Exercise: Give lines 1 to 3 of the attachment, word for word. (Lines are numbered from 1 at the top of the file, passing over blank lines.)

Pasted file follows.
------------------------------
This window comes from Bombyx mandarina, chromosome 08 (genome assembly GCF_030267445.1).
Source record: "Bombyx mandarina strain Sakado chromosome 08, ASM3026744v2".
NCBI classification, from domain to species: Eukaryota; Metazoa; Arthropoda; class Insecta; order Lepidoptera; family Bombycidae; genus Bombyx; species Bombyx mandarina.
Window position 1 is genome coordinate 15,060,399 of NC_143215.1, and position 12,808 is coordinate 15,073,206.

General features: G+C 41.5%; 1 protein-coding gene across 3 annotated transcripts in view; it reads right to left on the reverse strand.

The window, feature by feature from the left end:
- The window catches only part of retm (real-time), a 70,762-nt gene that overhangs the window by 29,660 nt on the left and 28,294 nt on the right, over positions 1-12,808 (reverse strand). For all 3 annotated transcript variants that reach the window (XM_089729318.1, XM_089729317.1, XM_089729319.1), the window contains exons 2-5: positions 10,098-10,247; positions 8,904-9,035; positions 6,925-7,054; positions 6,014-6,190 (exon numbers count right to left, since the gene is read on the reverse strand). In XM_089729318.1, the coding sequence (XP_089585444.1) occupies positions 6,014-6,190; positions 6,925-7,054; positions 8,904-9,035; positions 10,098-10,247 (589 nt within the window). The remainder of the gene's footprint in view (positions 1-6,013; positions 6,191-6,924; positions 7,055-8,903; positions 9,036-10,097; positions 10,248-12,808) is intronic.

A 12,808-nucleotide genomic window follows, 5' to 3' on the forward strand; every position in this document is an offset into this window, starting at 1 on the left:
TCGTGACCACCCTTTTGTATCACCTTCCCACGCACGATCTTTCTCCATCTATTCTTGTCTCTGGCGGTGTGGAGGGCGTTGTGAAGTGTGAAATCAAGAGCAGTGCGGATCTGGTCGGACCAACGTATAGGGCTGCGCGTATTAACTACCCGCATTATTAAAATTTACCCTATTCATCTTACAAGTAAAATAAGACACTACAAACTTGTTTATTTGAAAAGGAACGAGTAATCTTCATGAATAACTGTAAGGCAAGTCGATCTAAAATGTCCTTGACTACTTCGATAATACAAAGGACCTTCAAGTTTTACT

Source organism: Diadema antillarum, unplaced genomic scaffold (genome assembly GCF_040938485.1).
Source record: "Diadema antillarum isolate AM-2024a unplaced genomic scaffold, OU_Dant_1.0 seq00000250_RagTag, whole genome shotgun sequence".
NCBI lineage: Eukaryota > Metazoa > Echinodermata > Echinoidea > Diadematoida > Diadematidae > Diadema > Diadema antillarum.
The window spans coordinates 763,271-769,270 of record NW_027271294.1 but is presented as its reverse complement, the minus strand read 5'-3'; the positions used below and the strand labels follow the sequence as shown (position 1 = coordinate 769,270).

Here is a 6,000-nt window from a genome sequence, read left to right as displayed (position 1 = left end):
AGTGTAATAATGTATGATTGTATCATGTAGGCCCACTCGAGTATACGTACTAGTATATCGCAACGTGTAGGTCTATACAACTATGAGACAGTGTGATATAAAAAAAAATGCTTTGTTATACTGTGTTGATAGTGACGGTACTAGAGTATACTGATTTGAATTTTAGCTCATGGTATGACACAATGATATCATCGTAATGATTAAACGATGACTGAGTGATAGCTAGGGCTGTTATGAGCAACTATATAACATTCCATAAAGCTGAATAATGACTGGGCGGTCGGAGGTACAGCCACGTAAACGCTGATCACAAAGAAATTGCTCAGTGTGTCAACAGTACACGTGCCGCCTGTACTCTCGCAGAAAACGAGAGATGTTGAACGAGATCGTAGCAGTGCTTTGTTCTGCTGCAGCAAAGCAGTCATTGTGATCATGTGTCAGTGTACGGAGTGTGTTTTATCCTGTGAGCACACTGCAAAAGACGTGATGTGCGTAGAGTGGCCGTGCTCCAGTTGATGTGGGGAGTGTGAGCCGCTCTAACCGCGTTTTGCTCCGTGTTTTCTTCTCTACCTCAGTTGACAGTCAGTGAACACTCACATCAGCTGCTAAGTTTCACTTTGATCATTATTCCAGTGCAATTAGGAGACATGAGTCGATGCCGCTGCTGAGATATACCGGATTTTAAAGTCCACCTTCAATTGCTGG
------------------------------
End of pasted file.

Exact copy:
This window comes from Bombyx mandarina, chromosome 08 (genome assembly GCF_030267445.1).
Source record: "Bombyx mandarina strain Sakado chromosome 08, ASM3026744v2".
NCBI classification, from domain to species: Eukaryota; Metazoa; Arthropoda; class Insecta; order Lepidoptera; family Bombycidae; genus Bombyx; species Bombyx mandarina.